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SC directs Uber to apply for licence to operate in Maharashtra

Observing that no person, including digital intermediaries, can continue as an aggregator in the absence of a licence, the Supreme Court on Monday asked Uber India to apply for one to continue its services in Maharashtra.

The SC took serious note of the non-framing of rules for public transport aggregators under the Motor Vehicles Act by the Maharashtra government, saying the state should not “dither” as “indecision” leads to uncertainty in the business of aggregators.

The Bombay High Court, on March 7, last year, had ordered that app-based taxi firms such as Ola and Uber cannot operate in Maharashtra without valid licences and directed all such aggregators to apply for valid licences if they wished to continue operations.

The Supreme Court, in April last year, had ordered status quo on the high court’s direction, asking Uber India to comply with Motor Vehicle Aggregator (MVA) Guidelines issued by the Centre in the absence of state rules on the issue.

A bench comprising Chief Justice DY Chandrachud and Justices PS Narasimha and JB Pardiwala directed Uber to apply for a licence as mandated under the Motor Vehicle Amendment Act, 2019, within a period of three weeks to continue its services as an aggregator in the state.

“The state government, which is a regulator, must take an expeditious decision on the formulation of an appropriate policy. The indecision of the state government leads to uncertainty in the business of aggregators, which is best avoided. We also do not want Uber to come to a halt..,” it said.

The bench permitted the aggregator to make a representation to government authorities, listing out its grievances. The state will have to decide on it within a period of two weeks.

“The state government shall within a period of two weeks of submission of representation take a view of the grievances. The state government may then take an appropriate decision. In case of any grievance, it shall be open to petitioners to move the Bombay High Court,” it said.

The bench said Section 93(1) of the amended law provides that while issuing licence to an aggregator, the state government may follow central government rules as no rules have been notified by it.

It rejected the vehement contention of Uber that central guidelines could not be complied with.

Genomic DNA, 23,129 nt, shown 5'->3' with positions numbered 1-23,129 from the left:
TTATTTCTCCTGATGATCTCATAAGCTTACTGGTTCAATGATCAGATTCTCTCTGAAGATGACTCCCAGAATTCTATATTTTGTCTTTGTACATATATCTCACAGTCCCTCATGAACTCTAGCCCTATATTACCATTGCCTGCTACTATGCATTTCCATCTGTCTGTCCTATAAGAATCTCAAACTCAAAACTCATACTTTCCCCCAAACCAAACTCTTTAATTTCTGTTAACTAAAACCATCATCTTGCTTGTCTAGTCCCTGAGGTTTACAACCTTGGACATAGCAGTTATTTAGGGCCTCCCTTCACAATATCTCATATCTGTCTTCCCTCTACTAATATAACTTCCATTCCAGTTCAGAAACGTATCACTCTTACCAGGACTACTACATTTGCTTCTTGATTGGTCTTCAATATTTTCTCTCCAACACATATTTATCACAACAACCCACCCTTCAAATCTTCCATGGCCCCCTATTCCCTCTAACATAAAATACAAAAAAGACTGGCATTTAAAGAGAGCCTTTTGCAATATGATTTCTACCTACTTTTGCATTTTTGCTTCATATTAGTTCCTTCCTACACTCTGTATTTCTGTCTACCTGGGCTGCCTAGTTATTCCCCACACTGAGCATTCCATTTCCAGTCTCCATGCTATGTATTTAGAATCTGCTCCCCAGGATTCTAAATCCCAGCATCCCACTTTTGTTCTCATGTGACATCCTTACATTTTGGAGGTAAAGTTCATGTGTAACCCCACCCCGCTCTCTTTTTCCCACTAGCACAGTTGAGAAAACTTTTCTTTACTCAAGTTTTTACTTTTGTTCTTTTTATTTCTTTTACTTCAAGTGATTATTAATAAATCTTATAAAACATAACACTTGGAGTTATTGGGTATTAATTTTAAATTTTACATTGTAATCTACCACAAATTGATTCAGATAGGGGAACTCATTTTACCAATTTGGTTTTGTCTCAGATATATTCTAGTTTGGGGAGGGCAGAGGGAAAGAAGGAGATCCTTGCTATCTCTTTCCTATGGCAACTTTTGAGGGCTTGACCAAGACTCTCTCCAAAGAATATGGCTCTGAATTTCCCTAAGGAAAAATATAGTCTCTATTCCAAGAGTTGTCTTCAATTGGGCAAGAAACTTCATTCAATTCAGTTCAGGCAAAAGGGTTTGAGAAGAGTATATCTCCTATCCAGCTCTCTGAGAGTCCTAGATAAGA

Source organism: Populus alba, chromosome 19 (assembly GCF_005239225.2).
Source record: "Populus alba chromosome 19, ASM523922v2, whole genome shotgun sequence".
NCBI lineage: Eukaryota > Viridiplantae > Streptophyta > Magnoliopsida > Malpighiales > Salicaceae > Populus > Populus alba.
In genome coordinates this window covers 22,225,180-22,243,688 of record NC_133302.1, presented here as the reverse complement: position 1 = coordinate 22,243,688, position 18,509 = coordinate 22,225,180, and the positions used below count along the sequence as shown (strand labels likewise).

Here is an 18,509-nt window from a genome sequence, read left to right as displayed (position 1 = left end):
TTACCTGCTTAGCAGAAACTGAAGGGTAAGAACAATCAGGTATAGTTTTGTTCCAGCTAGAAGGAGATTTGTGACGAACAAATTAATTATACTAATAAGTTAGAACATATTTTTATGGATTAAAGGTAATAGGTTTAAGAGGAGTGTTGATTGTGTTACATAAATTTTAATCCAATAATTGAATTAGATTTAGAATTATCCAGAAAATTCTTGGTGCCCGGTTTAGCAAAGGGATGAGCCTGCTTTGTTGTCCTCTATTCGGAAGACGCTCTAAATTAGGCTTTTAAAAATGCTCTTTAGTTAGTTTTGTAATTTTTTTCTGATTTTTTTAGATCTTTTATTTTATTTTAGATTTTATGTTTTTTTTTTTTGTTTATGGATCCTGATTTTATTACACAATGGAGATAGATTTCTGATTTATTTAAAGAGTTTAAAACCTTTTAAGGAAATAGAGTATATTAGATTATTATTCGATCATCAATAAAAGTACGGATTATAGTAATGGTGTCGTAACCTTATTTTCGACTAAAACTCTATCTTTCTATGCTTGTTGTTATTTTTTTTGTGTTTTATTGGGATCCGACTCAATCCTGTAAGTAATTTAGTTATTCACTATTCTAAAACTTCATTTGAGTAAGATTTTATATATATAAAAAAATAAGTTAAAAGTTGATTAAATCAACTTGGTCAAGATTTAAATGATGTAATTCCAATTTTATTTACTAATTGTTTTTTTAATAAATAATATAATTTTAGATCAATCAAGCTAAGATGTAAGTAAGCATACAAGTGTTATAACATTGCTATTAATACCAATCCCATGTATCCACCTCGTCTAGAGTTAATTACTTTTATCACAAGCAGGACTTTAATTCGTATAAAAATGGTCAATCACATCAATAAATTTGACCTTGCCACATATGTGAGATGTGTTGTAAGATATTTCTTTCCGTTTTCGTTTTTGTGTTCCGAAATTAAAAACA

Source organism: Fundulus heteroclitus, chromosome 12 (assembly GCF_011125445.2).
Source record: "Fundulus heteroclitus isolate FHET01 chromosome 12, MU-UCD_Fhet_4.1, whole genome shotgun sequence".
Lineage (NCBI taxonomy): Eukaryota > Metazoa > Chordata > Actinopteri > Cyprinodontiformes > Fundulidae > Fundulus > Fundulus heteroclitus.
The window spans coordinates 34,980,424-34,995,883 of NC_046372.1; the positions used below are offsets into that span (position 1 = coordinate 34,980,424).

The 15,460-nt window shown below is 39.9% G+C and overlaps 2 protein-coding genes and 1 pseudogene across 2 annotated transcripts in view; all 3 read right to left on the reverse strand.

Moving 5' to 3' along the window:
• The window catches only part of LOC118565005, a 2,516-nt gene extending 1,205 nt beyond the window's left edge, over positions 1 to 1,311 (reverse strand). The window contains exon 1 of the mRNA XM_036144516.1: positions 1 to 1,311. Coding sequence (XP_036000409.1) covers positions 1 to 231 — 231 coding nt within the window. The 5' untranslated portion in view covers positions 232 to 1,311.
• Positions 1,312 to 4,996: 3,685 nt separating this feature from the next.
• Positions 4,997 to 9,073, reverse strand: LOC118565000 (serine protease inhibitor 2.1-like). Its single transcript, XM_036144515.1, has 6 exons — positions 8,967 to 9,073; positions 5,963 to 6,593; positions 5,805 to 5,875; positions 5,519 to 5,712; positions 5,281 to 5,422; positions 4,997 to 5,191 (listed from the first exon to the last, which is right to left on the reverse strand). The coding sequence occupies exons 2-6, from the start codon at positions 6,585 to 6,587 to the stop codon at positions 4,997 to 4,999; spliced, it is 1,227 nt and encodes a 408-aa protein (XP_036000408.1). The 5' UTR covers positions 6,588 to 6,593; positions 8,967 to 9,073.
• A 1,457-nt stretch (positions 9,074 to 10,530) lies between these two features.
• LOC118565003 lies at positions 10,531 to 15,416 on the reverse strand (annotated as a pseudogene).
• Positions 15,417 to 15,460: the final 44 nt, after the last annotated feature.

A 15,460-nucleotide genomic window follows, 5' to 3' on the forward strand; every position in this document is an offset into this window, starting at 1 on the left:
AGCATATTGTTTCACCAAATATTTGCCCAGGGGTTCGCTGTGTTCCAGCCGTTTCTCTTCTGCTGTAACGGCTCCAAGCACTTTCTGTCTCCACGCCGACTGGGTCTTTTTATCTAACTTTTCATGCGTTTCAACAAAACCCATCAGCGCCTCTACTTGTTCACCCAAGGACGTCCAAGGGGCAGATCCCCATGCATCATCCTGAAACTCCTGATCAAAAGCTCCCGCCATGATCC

“This is the matter of policy, which pertains to the jurisdiction of the state government. In view of the statutory regime, no person can continue as an aggregator in the absence of a licence.

“We accordingly direct petitioners (Uber firms) to apply for a licence, which they may do within a period of three weeks which is on or before March 6,” it said.

The Aggregator Guidelines were notified by the central government in exercise of its powers under the Motor Vehicles Act.

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‘Complete lawlessness’

Observing that app-based taxi firms such as Ola and Uber operating in Maharashtra without valid licences were an instance of “complete lawlessness,” the high court had directed all such aggregators to apply for valid licences by March 16 last year if they wished to continue their operations.

The HC had refrained from prohibiting such cabs from plying in the meanwhile, saying it was aware such a move would adversely affect commuters.The high court had passed the directions while hearing a PIL filed by advocate Savina Crasto, highlighting the lack of an effective grievance redressal mechanism for customers using the Uber India app.

Crasto had cited an incident from November 2020, when she booked an Uber ride in the city. She was dropped off mid-way at a “shady dark place” and found that the firm’s app had no effective option to lodge complaints.

Though the central government had issued the Motor Vehicle Aggregator Guidelines, meant to regulate such cabs, those in the state were operating based on permits issued to them under Maharashtra City Taxi Rules 2017.

Edited by Teja Lele

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